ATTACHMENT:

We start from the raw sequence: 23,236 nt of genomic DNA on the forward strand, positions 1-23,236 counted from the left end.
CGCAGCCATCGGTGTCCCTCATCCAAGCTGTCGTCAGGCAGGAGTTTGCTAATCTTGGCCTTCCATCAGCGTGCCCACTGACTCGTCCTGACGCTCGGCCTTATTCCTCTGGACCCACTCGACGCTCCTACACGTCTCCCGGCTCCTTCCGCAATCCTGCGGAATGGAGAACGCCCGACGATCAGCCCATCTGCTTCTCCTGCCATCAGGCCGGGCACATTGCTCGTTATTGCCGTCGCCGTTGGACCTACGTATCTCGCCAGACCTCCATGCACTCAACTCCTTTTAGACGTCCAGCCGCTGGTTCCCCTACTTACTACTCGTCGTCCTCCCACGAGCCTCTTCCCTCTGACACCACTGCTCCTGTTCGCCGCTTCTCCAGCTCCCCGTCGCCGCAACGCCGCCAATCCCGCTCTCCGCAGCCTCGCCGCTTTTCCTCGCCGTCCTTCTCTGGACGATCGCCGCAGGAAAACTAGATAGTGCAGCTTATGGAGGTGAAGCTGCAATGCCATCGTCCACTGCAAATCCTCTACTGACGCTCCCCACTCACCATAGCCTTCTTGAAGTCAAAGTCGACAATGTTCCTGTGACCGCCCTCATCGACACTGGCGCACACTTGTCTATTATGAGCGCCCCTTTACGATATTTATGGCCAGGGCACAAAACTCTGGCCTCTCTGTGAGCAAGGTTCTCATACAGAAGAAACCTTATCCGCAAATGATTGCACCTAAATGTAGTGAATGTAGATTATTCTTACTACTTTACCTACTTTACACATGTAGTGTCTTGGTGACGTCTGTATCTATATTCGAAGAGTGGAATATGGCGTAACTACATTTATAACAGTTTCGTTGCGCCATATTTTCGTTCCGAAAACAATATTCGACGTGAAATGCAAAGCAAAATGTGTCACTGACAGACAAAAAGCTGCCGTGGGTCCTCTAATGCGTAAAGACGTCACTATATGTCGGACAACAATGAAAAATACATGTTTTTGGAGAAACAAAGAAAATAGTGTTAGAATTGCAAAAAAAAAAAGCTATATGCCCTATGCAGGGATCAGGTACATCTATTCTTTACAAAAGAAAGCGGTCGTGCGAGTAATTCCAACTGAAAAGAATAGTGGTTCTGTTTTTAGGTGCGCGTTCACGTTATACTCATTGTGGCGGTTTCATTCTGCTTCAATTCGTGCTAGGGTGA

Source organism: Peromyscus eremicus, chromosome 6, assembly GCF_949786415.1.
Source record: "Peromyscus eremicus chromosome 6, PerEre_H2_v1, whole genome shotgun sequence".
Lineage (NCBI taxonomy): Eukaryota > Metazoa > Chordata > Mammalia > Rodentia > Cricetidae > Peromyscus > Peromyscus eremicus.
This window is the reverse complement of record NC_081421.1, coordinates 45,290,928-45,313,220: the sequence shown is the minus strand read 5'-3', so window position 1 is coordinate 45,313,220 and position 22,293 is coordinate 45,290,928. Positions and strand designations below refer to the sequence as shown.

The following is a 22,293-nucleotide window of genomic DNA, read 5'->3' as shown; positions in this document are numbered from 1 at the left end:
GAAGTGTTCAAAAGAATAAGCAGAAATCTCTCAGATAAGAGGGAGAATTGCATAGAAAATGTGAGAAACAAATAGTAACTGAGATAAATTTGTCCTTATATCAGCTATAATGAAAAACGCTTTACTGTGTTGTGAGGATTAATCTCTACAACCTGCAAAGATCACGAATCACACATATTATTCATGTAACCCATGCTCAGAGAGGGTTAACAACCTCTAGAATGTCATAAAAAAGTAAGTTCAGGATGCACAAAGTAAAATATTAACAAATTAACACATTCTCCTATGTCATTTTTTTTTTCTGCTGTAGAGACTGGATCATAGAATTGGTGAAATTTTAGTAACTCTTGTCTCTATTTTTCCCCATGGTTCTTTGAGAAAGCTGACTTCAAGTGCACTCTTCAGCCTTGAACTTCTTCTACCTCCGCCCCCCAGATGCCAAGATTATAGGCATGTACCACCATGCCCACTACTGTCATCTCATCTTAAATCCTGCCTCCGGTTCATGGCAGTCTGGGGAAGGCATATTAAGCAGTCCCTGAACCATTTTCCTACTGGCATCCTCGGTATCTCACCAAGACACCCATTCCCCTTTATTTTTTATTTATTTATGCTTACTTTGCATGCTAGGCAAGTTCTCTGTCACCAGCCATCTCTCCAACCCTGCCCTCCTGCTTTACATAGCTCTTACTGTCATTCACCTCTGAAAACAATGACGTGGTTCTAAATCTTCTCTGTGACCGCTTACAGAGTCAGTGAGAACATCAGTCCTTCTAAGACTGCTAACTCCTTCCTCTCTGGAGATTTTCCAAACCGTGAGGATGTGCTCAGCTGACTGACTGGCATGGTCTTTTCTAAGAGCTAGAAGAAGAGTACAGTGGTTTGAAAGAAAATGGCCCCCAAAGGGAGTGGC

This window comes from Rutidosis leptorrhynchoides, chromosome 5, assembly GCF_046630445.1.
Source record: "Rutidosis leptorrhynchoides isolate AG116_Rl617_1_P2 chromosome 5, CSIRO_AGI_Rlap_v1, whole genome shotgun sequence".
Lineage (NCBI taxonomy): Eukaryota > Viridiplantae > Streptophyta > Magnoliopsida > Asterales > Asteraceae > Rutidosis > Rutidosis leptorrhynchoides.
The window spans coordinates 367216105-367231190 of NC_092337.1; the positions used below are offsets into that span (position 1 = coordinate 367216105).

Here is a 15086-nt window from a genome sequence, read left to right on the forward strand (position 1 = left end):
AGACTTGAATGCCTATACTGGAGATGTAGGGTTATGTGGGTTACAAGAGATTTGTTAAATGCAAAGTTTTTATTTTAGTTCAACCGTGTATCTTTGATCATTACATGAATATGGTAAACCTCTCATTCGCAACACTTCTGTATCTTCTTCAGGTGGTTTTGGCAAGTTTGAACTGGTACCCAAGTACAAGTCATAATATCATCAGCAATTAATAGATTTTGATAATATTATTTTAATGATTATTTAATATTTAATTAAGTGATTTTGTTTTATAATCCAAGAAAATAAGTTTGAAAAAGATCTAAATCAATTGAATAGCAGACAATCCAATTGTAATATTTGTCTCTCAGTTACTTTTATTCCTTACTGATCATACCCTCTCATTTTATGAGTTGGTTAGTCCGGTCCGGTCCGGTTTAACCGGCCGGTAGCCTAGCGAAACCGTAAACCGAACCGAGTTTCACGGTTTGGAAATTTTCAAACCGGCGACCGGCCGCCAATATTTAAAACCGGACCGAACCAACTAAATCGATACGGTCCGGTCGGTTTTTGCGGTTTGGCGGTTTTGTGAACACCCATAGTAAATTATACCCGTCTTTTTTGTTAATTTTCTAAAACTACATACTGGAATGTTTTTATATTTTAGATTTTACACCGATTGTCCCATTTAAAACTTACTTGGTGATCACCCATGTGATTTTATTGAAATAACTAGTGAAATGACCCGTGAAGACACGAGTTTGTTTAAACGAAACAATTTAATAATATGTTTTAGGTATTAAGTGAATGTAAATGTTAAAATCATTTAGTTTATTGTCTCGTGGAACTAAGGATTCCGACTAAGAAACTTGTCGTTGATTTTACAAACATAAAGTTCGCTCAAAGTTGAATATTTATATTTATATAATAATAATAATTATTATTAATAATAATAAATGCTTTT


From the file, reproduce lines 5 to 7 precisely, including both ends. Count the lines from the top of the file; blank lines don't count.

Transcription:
Lineage (NCBI taxonomy): Eukaryota > Metazoa > Chordata > Mammalia > Rodentia > Cricetidae > Peromyscus > Peromyscus eremicus.
This window is the reverse complement of record NC_081421.1, coordinates 45,290,928-45,313,220: the sequence shown is the minus strand read 5'-3', so window position 1 is coordinate 45,313,220 and position 22,293 is coordinate 45,290,928. Positions and strand designations below refer to the sequence as shown.

The following is a 22,293-nucleotide window of genomic DNA, read 5'->3' as shown; positions in this document are numbered from 1 at the left end: